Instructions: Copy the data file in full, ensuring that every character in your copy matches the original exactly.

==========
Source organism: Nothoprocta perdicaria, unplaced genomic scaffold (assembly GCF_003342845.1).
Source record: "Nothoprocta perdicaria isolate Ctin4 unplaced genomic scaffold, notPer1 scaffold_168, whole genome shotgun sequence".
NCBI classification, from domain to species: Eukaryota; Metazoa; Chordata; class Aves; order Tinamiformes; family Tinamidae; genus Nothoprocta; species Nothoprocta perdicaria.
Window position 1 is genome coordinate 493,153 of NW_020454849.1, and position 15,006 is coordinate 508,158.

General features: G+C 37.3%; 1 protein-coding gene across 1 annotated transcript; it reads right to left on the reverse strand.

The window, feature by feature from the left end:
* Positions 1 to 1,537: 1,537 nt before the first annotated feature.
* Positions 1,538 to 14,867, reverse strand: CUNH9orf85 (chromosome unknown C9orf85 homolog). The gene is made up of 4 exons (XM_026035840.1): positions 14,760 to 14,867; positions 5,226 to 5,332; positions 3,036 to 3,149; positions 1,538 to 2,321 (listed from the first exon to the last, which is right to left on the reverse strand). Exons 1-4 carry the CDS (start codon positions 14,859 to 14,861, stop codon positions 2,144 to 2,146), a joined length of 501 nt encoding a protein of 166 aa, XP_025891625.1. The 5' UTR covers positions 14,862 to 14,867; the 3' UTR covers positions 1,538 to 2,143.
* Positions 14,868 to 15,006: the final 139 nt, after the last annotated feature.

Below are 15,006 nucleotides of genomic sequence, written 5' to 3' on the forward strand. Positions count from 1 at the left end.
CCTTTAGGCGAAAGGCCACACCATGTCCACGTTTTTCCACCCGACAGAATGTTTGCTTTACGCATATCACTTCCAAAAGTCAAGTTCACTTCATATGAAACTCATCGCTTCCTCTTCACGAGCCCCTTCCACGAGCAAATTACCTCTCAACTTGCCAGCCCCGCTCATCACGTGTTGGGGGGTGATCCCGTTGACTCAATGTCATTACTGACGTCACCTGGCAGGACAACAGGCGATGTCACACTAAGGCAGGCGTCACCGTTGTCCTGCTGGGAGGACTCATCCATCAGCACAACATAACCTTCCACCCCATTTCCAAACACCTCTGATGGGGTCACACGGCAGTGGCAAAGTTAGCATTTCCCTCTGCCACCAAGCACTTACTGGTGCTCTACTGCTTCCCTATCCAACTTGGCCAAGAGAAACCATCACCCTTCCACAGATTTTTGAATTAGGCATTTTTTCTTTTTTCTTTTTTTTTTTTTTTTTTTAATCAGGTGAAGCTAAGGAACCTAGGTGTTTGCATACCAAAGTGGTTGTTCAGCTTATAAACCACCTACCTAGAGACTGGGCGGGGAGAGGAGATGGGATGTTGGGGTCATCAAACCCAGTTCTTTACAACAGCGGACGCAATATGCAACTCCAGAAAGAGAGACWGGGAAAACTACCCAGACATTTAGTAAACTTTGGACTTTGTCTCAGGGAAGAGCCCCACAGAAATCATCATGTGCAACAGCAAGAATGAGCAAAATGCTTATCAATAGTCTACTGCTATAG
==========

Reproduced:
Source organism: Nothoprocta perdicaria, unplaced genomic scaffold (assembly GCF_003342845.1).
Source record: "Nothoprocta perdicaria isolate Ctin4 unplaced genomic scaffold, notPer1 scaffold_168, whole genome shotgun sequence".
NCBI classification, from domain to species: Eukaryota; Metazoa; Chordata; class Aves; order Tinamiformes; family Tinamidae; genus Nothoprocta; species Nothoprocta perdicaria.
Window position 1 is genome coordinate 493,153 of NW_020454849.1, and position 15,006 is coordinate 508,158.

General features: G+C 37.3%; 1 protein-coding gene across 1 annotated transcript; it reads right to left on the reverse strand.

The window, feature by feature from the left end:
* Positions 1 to 1,537: 1,537 nt before the first annotated feature.
* Positions 1,538 to 14,867, reverse strand: CUNH9orf85 (chromosome unknown C9orf85 homolog). The gene is made up of 4 exons (XM_026035840.1): positions 14,760 to 14,867; positions 5,226 to 5,332; positions 3,036 to 3,149; positions 1,538 to 2,321 (listed from the first exon to the last, which is right to left on the reverse strand). Exons 1-4 carry the CDS (start codon positions 14,859 to 14,861, stop codon positions 2,144 to 2,146), a joined length of 501 nt encoding a protein of 166 aa, XP_025891625.1. The 5' UTR covers positions 14,862 to 14,867; the 3' UTR covers positions 1,538 to 2,143.
* Positions 14,868 to 15,006: the final 139 nt, after the last annotated feature.

Below are 15,006 nucleotides of genomic sequence, written 5' to 3' on the forward strand. Positions count from 1 at the left end.
CCTTTAGGCGAAAGGCCACACCATGTCCACGTTTTTCCACCCGACAGAATGTTTGCTTTACGCATATCACTTCCAAAAGTCAAGTTCACTTCATATGAAACTCATCGCTTCCTCTTCACGAGCCCCTTCCACGAGCAAATTACCTCTCAACTTGCCAGCCCCGCTCATCACGTGTTGGGGGGTGATCCCGTTGACTCAATGTCATTACTGACGTCACCTGGCAGGACAACAGGCGATGTCACACTAAGGCAGGCGTCACCGTTGTCCTGCTGGGAGGACTCATCCATCAGCACAACATAACCTTCCACCCCATTTCCAAACACCTCTGATGGGGTCACACGGCAGTGGCAAAGTTAGCATTTCCCTCTGCCACCAAGCACTTACTGGTGCTCTACTGCTTCCCTATCCAACTTGGCCAAGAGAAACCATCACCCTTCCACAGATTTTTGAATTAGGCATTTTTTCTTTTTTCTTTTTTTTTTTTTTTTTTTAATCAGGTGAAGCTAAGGAACCTAGGTGTTTGCATACCAAAGTGGTTGTTCAGCTTATAAACCACCTACCTAGAGACTGGGCGGGGAGAGGAGATGGGATGTTGGGGTCATCAAACCCAGTTCTTTACAACAGCGGACGCAATATGCAACTCCAGAAAGAGAGACWGGGAAAACTACCCAGACATTTAGTAAACTTTGGACTTTGTCTCAGGGAAGAGCCCCACAGAAATCATCATGTGCAACAGCAAGAATGAGCAAAATGCTTATCAATAGTCTACTGCTATAG